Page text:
I get asked the same questions every festival, so I though I would break down some of the basics for you:
What happens when it rains?
You take cover! Really though, rain is a natural element that you deal with when doing street art. Obviously if its raining pre-event then a festival can be canceled, but mostly if it starts to rain all the artists just take cover and wait it out. When its done you return back to your piece, check out the damage, and keep going.
Are you sad knowing it is only temporary?
It's sort of a bitter-sweet art form. In a way it is sad knowing that the elements (or city) will remove it, but its also part of the experience. Street art is very much a performance art, and it really feeds off of the energy from the audience. Its a great way for an artists to get positive feedback from the viewers (and boost their egos!). Plus, my favorite part, is that everyone can snap a picture with there phone and they now have a piece of art that no one else will ever get to see in person.
Don't your fingers/knees/back hurt?
But really, you get used to it. Gloves help protect your hands and alot of artists use kneepads to help.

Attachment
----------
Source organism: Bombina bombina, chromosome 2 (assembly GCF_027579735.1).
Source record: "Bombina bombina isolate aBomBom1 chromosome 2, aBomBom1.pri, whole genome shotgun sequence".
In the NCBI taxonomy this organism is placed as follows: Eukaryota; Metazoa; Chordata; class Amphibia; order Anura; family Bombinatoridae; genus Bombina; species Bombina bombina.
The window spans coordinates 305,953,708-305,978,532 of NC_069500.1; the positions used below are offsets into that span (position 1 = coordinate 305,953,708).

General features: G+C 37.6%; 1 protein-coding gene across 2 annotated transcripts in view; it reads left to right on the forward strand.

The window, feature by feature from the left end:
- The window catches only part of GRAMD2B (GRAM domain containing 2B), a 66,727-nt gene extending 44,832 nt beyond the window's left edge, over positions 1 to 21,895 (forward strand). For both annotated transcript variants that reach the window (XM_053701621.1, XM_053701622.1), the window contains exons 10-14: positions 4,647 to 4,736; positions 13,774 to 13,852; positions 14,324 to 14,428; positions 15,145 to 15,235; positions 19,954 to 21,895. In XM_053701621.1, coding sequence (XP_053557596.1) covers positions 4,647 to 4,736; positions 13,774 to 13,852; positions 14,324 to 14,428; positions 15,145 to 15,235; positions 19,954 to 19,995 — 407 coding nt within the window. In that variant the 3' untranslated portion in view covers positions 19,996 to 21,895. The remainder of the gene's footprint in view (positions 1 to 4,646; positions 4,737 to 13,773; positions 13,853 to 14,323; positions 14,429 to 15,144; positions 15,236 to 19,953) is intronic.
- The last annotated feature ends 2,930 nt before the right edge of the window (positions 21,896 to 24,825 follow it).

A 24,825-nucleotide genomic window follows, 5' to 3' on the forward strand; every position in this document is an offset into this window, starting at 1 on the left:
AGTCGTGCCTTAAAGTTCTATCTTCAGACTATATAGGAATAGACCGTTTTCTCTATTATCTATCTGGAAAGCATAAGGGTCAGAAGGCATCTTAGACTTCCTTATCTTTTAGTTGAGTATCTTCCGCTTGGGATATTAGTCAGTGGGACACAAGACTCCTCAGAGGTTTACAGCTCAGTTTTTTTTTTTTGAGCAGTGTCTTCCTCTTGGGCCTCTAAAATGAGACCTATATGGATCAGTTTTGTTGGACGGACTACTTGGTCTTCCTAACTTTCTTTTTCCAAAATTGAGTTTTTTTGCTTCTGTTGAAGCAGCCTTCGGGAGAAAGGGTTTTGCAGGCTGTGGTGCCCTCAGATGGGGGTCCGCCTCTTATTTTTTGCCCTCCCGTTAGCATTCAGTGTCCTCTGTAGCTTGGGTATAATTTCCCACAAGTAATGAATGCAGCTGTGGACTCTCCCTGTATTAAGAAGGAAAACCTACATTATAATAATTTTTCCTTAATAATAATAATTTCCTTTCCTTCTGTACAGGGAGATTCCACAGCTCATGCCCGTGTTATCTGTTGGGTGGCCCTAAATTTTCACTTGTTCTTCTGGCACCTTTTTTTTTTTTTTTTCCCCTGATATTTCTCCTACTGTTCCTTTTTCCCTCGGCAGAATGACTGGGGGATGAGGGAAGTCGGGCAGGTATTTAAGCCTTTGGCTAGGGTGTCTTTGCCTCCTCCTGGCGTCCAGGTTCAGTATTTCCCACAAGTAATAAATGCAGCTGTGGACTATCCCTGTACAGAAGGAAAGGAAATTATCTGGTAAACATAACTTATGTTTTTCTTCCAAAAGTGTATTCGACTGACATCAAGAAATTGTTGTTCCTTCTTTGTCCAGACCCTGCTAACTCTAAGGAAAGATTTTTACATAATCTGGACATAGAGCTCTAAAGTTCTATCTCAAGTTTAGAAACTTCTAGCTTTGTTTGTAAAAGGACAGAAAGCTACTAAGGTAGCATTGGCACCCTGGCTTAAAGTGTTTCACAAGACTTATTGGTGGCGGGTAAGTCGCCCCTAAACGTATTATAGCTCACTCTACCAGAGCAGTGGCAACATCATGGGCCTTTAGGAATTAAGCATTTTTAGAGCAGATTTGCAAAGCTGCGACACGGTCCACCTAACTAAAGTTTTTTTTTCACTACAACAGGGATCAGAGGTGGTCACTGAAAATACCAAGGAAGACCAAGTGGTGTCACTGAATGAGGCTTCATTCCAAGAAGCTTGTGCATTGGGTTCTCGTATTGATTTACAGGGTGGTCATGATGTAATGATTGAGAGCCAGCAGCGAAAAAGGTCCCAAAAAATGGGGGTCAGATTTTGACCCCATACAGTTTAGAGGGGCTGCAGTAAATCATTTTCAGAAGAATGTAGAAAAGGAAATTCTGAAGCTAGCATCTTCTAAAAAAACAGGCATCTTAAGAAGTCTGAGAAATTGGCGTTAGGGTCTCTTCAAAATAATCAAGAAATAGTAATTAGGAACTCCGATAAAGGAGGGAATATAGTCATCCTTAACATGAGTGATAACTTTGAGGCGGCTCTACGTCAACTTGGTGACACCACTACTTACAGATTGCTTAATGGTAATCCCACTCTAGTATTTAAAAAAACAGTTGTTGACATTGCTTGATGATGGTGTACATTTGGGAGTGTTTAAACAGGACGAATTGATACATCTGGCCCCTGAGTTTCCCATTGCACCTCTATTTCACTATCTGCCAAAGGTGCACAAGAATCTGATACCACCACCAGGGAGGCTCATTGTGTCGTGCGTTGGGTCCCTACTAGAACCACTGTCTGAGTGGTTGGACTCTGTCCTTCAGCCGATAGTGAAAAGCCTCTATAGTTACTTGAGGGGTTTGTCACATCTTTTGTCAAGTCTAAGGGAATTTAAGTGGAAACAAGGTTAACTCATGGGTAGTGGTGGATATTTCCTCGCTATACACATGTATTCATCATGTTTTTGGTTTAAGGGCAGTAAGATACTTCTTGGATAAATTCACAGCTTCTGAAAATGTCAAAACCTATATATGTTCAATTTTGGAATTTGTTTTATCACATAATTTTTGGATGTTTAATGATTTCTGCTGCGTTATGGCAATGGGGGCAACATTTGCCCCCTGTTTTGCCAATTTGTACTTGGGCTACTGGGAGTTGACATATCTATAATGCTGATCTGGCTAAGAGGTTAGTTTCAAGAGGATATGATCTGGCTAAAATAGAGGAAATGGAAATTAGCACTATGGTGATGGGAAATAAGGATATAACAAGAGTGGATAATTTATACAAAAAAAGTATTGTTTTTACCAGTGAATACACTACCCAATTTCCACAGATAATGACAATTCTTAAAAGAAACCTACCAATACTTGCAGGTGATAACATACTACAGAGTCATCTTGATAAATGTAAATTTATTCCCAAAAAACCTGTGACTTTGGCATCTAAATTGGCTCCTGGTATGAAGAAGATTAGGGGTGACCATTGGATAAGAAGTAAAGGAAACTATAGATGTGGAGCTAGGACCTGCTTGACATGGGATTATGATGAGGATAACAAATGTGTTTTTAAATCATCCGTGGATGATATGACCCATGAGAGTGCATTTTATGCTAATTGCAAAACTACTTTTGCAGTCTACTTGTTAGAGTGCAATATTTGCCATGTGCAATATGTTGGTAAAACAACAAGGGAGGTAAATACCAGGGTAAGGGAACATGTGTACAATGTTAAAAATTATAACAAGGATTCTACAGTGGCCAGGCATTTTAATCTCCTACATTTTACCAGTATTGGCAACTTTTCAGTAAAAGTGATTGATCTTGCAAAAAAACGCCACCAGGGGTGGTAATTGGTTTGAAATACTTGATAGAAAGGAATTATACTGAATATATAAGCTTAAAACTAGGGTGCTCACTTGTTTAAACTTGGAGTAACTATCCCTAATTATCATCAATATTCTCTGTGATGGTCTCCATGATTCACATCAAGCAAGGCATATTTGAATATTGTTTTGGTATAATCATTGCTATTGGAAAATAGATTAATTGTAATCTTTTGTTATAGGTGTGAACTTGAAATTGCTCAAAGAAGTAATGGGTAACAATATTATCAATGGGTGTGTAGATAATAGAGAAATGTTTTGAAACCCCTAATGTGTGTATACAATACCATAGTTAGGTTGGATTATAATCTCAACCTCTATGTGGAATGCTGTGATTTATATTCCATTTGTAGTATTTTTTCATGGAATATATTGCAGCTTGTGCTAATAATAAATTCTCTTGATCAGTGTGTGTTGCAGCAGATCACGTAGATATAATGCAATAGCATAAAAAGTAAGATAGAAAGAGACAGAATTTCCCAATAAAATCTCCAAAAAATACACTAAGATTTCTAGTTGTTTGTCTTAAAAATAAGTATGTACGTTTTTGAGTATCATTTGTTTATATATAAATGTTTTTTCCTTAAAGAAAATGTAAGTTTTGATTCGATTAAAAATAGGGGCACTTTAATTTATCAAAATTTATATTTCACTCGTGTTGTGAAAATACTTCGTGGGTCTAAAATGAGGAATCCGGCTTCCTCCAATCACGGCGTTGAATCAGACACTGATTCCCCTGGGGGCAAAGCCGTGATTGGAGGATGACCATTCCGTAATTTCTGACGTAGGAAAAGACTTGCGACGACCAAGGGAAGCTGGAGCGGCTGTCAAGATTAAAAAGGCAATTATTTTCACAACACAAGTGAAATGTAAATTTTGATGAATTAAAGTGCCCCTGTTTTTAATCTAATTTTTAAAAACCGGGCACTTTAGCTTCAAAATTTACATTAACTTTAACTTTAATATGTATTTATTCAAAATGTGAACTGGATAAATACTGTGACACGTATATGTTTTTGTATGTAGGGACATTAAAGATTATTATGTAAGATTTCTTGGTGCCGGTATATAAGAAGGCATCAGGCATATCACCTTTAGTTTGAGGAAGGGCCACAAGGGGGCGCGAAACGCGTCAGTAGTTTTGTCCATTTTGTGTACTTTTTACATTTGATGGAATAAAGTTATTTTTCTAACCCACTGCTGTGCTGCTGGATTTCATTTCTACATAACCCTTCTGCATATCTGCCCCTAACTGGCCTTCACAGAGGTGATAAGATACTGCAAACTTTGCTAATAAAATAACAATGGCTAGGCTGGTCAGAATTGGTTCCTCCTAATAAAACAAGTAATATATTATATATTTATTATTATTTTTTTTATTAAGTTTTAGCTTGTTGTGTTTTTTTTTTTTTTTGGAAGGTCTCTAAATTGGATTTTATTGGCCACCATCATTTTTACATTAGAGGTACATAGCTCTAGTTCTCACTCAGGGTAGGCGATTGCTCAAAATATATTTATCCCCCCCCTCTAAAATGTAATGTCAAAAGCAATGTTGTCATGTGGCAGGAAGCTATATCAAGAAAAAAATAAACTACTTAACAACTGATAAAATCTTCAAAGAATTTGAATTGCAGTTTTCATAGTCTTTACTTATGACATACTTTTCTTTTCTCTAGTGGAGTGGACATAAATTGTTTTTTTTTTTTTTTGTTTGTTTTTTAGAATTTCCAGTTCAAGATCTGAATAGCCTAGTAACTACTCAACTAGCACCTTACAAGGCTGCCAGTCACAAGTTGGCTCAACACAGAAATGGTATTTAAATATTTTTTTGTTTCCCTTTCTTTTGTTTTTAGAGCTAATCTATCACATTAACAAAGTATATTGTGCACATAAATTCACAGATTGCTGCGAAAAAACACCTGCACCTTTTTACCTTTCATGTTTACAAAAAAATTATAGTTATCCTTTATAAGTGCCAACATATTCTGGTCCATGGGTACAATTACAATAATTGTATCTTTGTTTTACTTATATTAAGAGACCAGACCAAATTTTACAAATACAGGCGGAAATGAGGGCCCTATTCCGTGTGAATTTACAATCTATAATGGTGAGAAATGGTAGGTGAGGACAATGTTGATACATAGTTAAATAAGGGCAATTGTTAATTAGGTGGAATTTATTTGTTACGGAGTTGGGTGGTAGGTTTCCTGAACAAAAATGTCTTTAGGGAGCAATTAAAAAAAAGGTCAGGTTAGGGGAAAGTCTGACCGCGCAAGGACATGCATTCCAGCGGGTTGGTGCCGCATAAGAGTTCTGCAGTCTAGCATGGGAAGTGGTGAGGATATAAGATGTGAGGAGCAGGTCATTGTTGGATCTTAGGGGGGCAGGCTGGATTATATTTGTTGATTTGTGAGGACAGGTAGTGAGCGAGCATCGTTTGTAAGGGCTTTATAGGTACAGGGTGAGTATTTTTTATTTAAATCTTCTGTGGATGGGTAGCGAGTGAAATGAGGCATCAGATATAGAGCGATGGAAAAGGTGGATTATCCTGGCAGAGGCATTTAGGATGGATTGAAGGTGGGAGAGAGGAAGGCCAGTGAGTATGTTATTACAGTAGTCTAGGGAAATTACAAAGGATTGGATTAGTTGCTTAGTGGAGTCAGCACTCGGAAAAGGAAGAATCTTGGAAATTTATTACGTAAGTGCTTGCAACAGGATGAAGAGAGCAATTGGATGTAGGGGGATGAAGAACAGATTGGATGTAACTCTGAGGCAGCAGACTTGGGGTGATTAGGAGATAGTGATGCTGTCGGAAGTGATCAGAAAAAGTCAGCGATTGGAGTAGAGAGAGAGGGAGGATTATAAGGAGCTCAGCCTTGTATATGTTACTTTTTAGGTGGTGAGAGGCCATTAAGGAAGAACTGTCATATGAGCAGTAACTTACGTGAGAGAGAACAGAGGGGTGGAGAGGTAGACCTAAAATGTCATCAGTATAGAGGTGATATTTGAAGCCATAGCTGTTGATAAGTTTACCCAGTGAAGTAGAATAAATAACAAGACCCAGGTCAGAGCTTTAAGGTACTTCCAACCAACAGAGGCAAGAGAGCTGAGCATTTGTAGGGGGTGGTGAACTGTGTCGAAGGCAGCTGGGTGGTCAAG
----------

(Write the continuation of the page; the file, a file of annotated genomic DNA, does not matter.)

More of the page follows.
Do you get paid for this?
It really depends on the artist and the festival. Normally a "featured artists" who helps bring in other artists and views will receive some pay. Generally speaking most artists donate their time and talent for free; as a chance for exposure, to help out the event, and for the love of the art. A lot of people don't realize the out of pocket costs for a chalk artist. We travel to an event, eat there, and sometimes stay over night- all for you! Some festivals are really amazing and provide compensation/supplies/accommodations for artists. So if you see a "tip" jar, please do. Ever heard the phrase starving artists? We really do work for food.
How do you do it?
With chalk? Haha, this really is a tough question to answer. There are many techniques, but generally like everything else it all comes to down practice. Its pretty easy to learn how to chalk if you are familiar with other mediums, its all about color blending. Plus you have to be good with getting a little dirty.